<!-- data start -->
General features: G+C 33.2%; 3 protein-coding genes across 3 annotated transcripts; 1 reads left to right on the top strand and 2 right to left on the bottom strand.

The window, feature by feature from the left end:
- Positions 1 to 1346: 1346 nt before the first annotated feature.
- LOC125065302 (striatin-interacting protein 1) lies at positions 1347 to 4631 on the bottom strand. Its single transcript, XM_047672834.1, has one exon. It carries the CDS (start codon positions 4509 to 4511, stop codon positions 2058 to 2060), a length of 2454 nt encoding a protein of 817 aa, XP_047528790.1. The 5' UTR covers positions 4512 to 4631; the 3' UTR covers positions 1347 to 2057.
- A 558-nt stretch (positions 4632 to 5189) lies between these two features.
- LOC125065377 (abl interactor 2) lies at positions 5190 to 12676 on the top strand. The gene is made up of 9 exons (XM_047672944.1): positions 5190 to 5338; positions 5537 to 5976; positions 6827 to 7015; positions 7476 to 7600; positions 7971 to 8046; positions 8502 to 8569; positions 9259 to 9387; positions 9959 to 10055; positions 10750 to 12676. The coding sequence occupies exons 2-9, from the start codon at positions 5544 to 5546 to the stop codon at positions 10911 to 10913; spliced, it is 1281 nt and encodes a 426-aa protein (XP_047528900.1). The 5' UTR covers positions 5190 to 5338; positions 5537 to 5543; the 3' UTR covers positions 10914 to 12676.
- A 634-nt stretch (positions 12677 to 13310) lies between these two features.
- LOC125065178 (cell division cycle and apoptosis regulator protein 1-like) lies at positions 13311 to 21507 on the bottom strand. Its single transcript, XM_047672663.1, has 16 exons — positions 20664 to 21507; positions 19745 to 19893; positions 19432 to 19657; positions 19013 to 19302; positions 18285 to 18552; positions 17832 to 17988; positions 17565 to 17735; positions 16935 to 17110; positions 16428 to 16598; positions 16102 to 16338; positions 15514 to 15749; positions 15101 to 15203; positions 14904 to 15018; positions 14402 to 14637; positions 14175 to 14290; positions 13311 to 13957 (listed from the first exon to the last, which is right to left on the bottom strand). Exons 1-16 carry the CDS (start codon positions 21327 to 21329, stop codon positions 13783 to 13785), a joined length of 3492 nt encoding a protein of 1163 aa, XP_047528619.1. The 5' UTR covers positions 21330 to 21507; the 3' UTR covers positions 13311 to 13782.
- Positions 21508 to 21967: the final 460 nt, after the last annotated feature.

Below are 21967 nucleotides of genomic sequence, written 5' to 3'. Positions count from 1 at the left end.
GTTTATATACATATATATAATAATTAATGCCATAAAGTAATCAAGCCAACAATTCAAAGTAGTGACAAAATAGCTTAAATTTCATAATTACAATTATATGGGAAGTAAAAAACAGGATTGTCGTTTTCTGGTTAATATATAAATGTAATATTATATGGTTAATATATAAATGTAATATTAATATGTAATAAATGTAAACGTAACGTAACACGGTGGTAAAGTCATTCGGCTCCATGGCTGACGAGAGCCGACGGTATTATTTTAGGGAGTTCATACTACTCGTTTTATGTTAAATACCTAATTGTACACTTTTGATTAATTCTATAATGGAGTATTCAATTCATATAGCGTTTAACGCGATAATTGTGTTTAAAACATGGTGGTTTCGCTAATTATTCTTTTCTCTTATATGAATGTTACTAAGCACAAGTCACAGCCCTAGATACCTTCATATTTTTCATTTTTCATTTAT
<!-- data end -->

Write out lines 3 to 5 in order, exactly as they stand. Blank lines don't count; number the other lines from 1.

- Positions 1 to 1346: 1346 nt before the first annotated feature.
- LOC125065302 (striatin-interacting protein 1) lies at positions 1347 to 4631 on the bottom strand. Its single transcript, XM_047672834.1, has one exon. It carries the CDS (start codon positions 4509 to 4511, stop codon positions 2058 to 2060), a length of 2454 nt encoding a protein of 817 aa, XP_047528790.1. The 5' UTR covers positions 4512 to 4631; the 3' UTR covers positions 1347 to 2057.
- A 558-nt stretch (positions 4632 to 5189) lies between these two features.